Are Youth Sports Worth the Drain?

crowd watching baseball game
Gina LaGuardia

Being aware of the costs—and devising a game plan accordingly—can lead to a winning investment
Gone are the days of kids grabbing a basketball to shoot hoops in the park or joining a little league team for a season of softball. Many of today’s parents will do—and spend—whatever it takes to support their son or daughter’s love of a game.

There are registration fees, uniform costs, skills clinics, private training sessions, sports camps, equipment fees, and gym time. And for those players who join travel teams, the out-of-pocket spend can be record-breaking thanks to league membership, transportation, and hotel costs, meals out with teammates, chipping in for coaches’ gifts, and more.

Indeed, the landscape of youth sports has changed. The current U.S. youth sports economy is valued at $17 billion with estimates it’ll reach $57.8 billion by 2024 according to a 2018 report from WinterGreen Research.

What a billion dollar youth sports market may mean to your retirement
Many kids are no longer just involved in sports to play, they are competing—and it’s costing parents money and time. Lots of it.

In fact, three in four American sports parents’ ability to save and invest for retirement is impacted by these expenses, as highlighted in TD Ameritrade’s recent Sports Parents Survey. One in four admit to spending $500 or more on their kid’s athletics each month; 8% spend upwards of $1,000.

And that can spell trouble if it’s at the expense of other financial goals.

“While children’s involvement in sports leagues can be greatly beneficial in helping to develop life skills, parents should never lose sight of saving for retirement and building a long-term financial plan for the well-being of their family,” cautions Dara Luber, senior manager of retirement at TD Ameritrade.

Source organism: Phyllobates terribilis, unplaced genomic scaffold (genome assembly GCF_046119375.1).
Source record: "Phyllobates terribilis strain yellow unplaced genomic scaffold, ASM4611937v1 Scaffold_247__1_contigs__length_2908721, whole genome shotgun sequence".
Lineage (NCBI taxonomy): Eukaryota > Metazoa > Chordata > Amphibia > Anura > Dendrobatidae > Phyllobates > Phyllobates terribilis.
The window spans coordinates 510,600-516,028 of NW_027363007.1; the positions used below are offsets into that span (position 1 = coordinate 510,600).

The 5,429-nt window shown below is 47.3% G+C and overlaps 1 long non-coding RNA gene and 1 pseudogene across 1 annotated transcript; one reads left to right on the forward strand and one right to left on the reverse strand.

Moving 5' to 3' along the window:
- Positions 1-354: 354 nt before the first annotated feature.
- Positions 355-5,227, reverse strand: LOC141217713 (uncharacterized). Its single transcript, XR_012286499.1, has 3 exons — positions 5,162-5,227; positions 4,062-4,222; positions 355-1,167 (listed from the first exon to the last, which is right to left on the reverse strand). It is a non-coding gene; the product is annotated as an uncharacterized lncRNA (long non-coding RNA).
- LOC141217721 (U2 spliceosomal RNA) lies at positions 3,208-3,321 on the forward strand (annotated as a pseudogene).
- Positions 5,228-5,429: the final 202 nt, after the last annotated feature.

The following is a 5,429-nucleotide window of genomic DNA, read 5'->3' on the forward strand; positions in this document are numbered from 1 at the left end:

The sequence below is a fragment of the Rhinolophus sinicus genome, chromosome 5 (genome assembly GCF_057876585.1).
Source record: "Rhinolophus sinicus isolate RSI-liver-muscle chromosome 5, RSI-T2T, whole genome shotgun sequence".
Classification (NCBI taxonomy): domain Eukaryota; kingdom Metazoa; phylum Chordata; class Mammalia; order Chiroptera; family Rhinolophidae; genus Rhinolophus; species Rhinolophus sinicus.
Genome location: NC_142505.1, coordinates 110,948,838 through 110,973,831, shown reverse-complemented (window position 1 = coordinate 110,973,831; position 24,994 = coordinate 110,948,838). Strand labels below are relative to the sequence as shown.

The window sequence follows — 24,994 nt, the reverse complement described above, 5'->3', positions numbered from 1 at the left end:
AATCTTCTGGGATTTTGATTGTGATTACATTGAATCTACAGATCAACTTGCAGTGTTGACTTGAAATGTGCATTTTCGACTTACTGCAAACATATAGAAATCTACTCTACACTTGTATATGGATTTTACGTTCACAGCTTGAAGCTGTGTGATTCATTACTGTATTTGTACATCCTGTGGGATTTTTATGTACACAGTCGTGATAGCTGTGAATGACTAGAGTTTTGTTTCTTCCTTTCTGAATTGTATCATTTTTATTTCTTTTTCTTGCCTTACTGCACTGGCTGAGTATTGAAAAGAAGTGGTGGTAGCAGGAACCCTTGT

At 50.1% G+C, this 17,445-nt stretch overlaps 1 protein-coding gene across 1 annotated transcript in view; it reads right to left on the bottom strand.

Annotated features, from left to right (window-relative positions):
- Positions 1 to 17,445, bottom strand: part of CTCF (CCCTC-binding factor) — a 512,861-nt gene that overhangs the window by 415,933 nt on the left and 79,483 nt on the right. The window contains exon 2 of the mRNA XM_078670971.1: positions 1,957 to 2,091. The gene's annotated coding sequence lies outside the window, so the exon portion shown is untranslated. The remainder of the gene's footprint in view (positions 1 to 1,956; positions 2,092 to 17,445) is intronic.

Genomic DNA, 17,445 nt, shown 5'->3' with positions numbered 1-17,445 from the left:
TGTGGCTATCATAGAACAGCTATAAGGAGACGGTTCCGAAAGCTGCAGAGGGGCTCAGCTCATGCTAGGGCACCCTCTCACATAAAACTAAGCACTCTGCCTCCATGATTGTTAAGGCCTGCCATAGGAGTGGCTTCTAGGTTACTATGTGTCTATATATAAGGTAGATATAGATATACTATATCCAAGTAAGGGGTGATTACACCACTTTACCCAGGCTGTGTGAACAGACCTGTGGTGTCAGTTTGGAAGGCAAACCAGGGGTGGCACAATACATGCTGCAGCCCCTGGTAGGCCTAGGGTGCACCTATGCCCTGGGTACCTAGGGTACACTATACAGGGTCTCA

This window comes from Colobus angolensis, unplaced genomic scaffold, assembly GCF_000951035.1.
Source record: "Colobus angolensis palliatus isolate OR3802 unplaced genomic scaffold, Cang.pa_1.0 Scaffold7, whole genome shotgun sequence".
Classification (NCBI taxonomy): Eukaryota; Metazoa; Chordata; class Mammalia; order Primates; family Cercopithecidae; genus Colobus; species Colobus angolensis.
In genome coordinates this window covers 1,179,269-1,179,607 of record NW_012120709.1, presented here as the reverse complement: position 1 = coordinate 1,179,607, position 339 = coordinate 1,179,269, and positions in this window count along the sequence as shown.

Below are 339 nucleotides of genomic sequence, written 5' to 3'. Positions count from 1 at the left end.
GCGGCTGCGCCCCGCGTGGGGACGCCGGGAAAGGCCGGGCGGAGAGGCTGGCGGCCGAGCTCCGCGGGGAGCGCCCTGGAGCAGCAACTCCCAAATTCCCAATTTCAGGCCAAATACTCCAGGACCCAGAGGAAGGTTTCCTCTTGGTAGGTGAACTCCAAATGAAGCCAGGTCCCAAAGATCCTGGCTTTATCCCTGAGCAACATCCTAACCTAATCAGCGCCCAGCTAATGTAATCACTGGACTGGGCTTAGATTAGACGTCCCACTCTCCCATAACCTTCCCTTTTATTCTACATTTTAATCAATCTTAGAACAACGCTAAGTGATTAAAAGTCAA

Parents say one-third of their income, on average, goes toward covering their children’s expenses, including sports. “For many parents, that could parlay into college savings,” Luber says, in addition to their own retirement savings.

While supporting their children’s endeavors, Luber explains, “They should work toward their own dreams as well.”

Being aware of sports sacrifices is key to a healthy balance
As a self-proclaimed “hockey family,” Nikki B. explains that she and her husband’s support of their children’s interest on the ice began at an early age.

“Both my kids started playing hockey around 4½ years old,” says Nikki. As their team commitments expanded from a house hockey team to a travel league, so did the expenses.

“My daughter has been on two to three teams per year since then, and she is now 16. With the majority of tournaments out of state, I spend well above $1,000 a month for hockey.”

While Nikki admits her kids’ sports have impacted her family’s savings and retirement, she and her husband have been diligent about setting aside a fixed monthly amount.

Not many families, however, are able to do so.

For Carmine C., whose son will be playing lacrosse at an NCAA Division III college in the fall, savings often played second string to other initiatives, including sports.

“I tried to save where I could, but between paying for private school tuition and sports, I wasn’t always able to save every week, month, year,” he says. “It didn’t always work out.”

Luber explains that this is an all-too-common issue.

“Not only are many sports parents not saving for tomorrow, potentially, they’re also not spending money today.” She points to study findings that indicate they’re cutting back on entertainment and are taking fewer vacations.

“Many are even working a second job and selling personal possessions to fund their kids’ endeavors,” says Luber.

“Our family vacations have definitely dwindled as hockey has become more competitive,” says Nikki. “We’ve also stopped skiing a few years ago due to both the expense and a lack of time during hockey season.”

Win big by strategically creating—and sticking to—a game plan
Regardless of sacrifice, many parents insist the sports spending was worth it.

“Through sports, my son is developing into the man I would like him to be,” says Carmine. “The monetary investment wasn’t in making him a great player, but in making him a great person.”

Nick M., whose son grew up playing baseball year-round before switching to lacrosse in high school, recognized that his initial costly investment was not necessarily going to pay off as he originally hoped.

“I didn’t get a penny from colleges for my son to play baseball, but I got joy. And once he got into lacrosse, my theory on why I was doing what I was doing changed.”